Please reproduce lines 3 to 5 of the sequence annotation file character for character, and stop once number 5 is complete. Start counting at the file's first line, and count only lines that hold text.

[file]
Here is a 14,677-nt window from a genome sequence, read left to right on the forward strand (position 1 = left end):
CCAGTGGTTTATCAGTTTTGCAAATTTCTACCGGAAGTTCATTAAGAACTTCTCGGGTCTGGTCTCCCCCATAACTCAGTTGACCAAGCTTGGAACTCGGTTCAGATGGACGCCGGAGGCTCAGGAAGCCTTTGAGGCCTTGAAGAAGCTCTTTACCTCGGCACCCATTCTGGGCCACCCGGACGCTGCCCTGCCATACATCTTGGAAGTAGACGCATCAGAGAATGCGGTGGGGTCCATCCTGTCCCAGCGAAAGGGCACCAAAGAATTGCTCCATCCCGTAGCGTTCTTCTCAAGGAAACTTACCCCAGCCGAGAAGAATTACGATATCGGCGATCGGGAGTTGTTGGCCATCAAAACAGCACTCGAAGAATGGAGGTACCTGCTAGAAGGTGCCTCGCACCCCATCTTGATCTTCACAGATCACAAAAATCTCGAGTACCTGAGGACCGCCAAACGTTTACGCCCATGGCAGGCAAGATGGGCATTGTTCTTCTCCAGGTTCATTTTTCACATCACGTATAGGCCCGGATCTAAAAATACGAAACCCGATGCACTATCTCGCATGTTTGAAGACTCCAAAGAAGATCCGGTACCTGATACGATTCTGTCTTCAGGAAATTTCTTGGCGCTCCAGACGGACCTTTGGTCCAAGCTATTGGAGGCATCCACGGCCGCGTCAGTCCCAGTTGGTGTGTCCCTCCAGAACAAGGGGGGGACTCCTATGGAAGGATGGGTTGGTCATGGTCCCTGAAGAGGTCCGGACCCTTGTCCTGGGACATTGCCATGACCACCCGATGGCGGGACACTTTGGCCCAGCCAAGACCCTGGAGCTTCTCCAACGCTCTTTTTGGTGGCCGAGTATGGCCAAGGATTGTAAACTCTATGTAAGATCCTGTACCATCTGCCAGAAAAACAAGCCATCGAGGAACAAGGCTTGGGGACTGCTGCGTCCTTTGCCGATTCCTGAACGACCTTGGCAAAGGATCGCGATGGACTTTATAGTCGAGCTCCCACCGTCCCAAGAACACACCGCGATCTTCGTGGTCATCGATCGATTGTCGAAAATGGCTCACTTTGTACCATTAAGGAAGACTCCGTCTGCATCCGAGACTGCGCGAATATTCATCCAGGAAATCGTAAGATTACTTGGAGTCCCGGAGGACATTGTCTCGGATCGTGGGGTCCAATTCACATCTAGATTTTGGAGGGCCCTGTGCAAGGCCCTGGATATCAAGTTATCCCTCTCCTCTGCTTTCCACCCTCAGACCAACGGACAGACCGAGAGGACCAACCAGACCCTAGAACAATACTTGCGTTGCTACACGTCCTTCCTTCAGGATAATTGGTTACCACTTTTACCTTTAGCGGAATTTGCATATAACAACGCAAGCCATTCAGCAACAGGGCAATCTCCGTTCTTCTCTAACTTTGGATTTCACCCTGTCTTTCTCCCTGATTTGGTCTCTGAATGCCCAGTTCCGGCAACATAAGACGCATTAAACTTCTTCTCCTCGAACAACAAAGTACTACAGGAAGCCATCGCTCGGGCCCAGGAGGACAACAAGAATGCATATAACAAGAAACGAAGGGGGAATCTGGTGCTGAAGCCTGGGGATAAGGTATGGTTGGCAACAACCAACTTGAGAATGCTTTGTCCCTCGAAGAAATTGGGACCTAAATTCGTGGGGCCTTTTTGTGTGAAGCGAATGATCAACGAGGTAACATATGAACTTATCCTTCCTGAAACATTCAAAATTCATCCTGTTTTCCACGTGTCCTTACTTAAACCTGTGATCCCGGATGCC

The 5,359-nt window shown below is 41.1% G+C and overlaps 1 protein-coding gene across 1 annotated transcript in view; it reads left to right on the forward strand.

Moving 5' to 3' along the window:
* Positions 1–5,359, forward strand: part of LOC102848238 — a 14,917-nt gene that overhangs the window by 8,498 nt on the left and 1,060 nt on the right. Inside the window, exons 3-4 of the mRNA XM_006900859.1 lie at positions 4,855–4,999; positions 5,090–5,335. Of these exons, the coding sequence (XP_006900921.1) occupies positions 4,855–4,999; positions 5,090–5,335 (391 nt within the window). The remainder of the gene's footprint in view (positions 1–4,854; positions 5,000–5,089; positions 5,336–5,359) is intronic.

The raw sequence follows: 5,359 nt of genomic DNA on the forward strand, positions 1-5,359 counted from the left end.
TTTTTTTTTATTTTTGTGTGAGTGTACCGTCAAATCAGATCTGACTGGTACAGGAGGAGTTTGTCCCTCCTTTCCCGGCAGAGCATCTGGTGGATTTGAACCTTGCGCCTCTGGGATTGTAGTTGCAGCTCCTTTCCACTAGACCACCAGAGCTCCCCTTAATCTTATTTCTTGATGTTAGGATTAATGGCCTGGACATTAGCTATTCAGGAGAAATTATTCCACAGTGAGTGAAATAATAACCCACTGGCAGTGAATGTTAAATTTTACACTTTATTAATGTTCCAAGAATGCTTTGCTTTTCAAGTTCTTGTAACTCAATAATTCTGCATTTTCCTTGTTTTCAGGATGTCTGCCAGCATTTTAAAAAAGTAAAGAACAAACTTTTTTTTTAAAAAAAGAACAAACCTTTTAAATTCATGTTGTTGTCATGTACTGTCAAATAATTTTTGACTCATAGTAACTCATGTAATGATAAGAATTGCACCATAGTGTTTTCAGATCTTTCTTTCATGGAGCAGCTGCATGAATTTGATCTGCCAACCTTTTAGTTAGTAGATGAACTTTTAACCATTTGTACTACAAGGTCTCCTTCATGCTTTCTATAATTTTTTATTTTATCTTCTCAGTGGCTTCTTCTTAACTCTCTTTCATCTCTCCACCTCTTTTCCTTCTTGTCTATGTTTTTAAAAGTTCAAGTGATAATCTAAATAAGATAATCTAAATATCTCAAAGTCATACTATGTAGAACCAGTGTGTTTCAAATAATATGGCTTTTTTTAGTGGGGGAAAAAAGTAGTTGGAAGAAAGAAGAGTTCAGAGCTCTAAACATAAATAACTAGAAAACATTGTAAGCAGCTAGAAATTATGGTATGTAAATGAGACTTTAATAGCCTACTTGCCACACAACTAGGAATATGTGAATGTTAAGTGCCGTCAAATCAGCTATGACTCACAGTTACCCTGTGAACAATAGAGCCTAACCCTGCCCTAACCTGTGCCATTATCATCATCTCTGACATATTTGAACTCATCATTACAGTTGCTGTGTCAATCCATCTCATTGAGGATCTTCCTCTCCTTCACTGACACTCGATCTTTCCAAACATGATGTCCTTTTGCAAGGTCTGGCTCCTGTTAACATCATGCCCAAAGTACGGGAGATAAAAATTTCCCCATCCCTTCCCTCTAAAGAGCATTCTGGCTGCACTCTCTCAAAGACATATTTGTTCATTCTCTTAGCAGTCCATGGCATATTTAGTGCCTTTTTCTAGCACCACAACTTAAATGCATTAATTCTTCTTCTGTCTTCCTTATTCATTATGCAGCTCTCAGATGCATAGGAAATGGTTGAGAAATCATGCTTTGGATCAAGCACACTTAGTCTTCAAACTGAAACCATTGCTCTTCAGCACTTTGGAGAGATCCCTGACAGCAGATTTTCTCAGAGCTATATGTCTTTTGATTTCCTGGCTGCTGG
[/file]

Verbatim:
The 5,359-nt window shown below is 41.1% G+C and overlaps 1 protein-coding gene across 1 annotated transcript in view; it reads left to right on the forward strand.

Moving 5' to 3' along the window:
* Positions 1–5,359, forward strand: part of LOC102848238 — a 14,917-nt gene that overhangs the window by 8,498 nt on the left and 1,060 nt on the right. Inside the window, exons 3-4 of the mRNA XM_006900859.1 lie at positions 4,855–4,999; positions 5,090–5,335. Of these exons, the coding sequence (XP_006900921.1) occupies positions 4,855–4,999; positions 5,090–5,335 (391 nt within the window). The remainder of the gene's footprint in view (positions 1–4,854; positions 5,000–5,089; positions 5,336–5,359) is intronic.